Critical Early Literacy Skills for Learning How to Read
The National Early Literacy Panel reviewed the research and found that a young child’s ability to talk, listen and understand spoken and written words is related to later literacy achievement in reading, writing and spelling.  Even before children begin Kindergarten, they can become aware of systematic patterns of sounds in spoken lan­guage, manipulate sounds in words, recognize words and break them apart into smaller units. They learn the relationship between sounds and letters and build their oral language and vocabulary skills.  The following early lit­eracy skills are very important in preparing children for learning how to read:

1) Most Important Early Reading Skills
Alphabet Knowledge: Naming and identifying the names and sounds associated with printed letters
Phonological Awareness: Being able to detect, ma­nipulate, or analyze the auditory aspects of spoken language.  Examples: naming the beginning (cat­/k/), middle (cat­/a/, and ending (cat­/t/) sounds in a word; blending sounds together to form words (/d/ /o/ /g/ = “dog”); segmenting words into smaller sound units such as syllables (telephone = tel – e – phone, 3 syllables) or individual sounds (watch = /w/ /a/ /tch/, 3 sounds); adding, changing, or deleting sound units (Add the /r/ sound to the beginning of “at”, What is the new word? “rat”, Change the /r/ at the beginning of “ran” to /m/, What is the new word? “man”, Leave off the beginning /s/ in store,What is the new word? “tore”; and rhyming (Do these words rhyme?  Me­see, can­table; What word rhymes with “bat”?­mat, rat, cat)
Rapid Automatized Naming: Being able to quickly name a sequence of random letters, numbers, ob­jects and colors
Writing Letters: Writing letters in isolation on re­quest or write own name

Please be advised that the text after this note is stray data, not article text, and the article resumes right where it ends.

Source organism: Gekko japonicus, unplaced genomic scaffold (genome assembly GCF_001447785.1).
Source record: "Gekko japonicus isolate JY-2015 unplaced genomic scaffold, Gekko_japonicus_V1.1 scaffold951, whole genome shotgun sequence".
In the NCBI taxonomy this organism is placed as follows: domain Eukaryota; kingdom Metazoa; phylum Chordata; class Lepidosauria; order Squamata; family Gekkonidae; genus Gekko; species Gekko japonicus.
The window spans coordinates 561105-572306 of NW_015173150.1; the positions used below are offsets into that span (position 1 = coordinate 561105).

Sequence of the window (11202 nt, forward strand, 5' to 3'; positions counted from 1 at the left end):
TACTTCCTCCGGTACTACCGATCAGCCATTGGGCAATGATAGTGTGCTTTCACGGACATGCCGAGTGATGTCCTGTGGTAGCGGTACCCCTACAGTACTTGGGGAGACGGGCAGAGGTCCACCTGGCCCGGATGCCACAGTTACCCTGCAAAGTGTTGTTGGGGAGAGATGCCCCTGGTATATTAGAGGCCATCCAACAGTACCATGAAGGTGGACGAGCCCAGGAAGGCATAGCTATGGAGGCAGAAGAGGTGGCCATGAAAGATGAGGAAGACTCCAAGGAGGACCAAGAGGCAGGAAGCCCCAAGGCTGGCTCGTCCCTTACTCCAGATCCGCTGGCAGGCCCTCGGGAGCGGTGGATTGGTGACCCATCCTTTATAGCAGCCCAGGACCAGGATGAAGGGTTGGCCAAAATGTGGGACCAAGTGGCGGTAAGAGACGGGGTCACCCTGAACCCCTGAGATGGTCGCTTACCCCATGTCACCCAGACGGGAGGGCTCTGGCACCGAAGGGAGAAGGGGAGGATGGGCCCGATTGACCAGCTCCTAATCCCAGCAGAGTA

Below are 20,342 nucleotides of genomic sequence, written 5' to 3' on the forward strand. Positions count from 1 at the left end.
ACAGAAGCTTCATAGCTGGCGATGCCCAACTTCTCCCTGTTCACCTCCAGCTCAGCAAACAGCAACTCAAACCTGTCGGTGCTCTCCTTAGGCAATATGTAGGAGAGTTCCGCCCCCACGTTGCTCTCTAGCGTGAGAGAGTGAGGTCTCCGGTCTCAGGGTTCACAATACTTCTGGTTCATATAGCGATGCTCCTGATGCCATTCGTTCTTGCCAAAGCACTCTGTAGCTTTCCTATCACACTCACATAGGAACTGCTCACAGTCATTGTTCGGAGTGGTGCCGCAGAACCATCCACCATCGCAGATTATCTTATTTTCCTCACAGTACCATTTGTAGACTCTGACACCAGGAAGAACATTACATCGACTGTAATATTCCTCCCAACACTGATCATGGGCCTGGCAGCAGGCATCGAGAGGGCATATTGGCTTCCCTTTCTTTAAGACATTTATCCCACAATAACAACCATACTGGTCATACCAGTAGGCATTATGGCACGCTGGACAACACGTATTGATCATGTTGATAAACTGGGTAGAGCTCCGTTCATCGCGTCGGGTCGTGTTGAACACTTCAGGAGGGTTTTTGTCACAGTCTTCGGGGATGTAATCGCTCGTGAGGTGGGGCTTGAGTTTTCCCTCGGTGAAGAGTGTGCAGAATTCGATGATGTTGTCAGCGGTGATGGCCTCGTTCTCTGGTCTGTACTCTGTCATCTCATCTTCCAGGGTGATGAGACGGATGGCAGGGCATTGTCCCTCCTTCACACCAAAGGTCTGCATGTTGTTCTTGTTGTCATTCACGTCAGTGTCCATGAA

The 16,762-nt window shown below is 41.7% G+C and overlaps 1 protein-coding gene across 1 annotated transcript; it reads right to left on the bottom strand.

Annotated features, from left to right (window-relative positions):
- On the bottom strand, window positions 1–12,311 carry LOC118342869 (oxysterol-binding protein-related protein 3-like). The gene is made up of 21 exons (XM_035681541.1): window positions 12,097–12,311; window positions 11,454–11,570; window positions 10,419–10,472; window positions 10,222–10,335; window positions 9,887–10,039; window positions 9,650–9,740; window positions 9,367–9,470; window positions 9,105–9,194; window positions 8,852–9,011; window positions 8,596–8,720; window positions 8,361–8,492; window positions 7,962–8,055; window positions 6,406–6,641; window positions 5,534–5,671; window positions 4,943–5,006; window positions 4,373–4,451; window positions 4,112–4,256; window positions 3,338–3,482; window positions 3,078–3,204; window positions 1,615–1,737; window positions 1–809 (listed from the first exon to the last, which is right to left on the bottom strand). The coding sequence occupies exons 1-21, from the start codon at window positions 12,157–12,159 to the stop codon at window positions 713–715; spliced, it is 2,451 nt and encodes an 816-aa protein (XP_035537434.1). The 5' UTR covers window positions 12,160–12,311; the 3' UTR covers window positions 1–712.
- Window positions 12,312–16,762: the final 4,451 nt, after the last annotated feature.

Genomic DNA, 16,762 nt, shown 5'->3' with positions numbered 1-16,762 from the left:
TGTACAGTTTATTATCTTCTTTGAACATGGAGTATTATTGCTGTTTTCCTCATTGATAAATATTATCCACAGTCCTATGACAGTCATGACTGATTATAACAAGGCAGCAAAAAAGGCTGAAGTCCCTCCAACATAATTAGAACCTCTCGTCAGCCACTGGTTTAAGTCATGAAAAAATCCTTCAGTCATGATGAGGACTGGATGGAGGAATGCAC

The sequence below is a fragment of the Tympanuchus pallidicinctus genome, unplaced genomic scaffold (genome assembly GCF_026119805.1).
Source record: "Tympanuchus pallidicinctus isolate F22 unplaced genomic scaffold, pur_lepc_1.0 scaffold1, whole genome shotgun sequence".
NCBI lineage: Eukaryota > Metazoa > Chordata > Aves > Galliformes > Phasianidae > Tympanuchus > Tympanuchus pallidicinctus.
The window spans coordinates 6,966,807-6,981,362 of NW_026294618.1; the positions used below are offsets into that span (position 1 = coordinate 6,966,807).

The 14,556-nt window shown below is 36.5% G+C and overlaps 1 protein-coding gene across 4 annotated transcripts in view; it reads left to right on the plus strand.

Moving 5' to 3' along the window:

Phonological Memory: Remembering content of spoken language for a short period of time

2) Other Important Reading Skills
Concepts About Print: Knowing about print con­ventions (e.g., reading left­right, front­back) and concepts (e.g., book cover, author, text)
Print Knowledge: Knowing alphabet knowledge, concepts about print and early decoding
Verbal Language: Being able to produce and compre­hend spoken language, including vocabulary or grammar
Visual Processing: Being able to match or discrimi­nate visually presented symbols
Reading Readiness: A combination of skills includ­ing alphabet knowledge, concepts of print, vocabu­lary, memory and phonological awareness

How Parents Can Help
Read a variety of books to your child often, beginning at a young age, and talk with your child about each story.
Practice the skills listed in #1 and #2 above.
Read nursery rhymes with your child and play rhyming games.
Ask your child various “wh­“ questions pertaining to a story while you read (Who is this?, Where are they going?, Why did this happen?, What will happen next?, etc.).
Have your child label and name various objects and pictures in books and use a variety of vocabulary words in conversation.
Have your child retell stories and talk about events of the day.
Teach your child spatial prepositions (in/out, off/on, under/above, in front of/behind, between, next to/beside, etc.).
Talk with your child during daily activities and give directions for your child to follow (i.e. making a sandwich – first, next, then, etc.)
Talk about how things are alike and different.
Encourage and teach your child how to ask questions.
Verbally model correct speech and sentence structure for your child and have him/her repeat.
Visit the local library, which will grant your child access to information, computers, and books relating to their personal interests.

For More Information
Visit the National Institute for Literacy’s website  at www.nifl.gov
Contact Beth A. Simari, MA CCC­-SLP/L at (724) 651­-7966